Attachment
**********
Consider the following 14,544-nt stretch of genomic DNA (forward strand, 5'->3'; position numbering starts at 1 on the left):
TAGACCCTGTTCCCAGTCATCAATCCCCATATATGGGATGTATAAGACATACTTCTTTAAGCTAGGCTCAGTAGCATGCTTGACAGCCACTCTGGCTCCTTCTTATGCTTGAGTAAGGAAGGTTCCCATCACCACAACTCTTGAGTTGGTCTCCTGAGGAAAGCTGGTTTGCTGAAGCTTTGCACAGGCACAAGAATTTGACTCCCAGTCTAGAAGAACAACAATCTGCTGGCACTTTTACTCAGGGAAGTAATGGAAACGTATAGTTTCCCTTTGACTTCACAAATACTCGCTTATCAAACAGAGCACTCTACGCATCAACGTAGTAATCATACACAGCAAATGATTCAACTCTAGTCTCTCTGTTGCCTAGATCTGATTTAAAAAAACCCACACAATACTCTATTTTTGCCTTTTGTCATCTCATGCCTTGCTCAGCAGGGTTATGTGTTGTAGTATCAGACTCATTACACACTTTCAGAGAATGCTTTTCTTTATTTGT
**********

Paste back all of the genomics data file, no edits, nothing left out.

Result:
Consider the following 14,544-nt stretch of genomic DNA (forward strand, 5'->3'; position numbering starts at 1 on the left):
TAGACCCTGTTCCCAGTCATCAATCCCCATATATGGGATGTATAAGACATACTTCTTTAAGCTAGGCTCAGTAGCATGCTTGACAGCCACTCTGGCTCCTTCTTATGCTTGAGTAAGGAAGGTTCCCATCACCACAACTCTTGAGTTGGTCTCCTGAGGAAAGCTGGTTTGCTGAAGCTTTGCACAGGCACAAGAATTTGACTCCCAGTCTAGAAGAACAACAATCTGCTGGCACTTTTACTCAGGGAAGTAATGGAAACGTATAGTTTCCCTTTGACTTCACAAATACTCGCTTATCAAACAGAGCACTCTACGCATCAACGTAGTAATCATACACAGCAAATGATTCAACTCTAGTCTCTCTGTTGCCTAGATCTGATTTAAAAAAACCCACACAATACTCTATTTTTGCCTTTTGTCATCTCATGCCTTGCTCAGCAGGGTTATGTGTTGTAGTATCAGACTCATTACACACTTTCAGAGAATGCTTTTCTTTATTTGT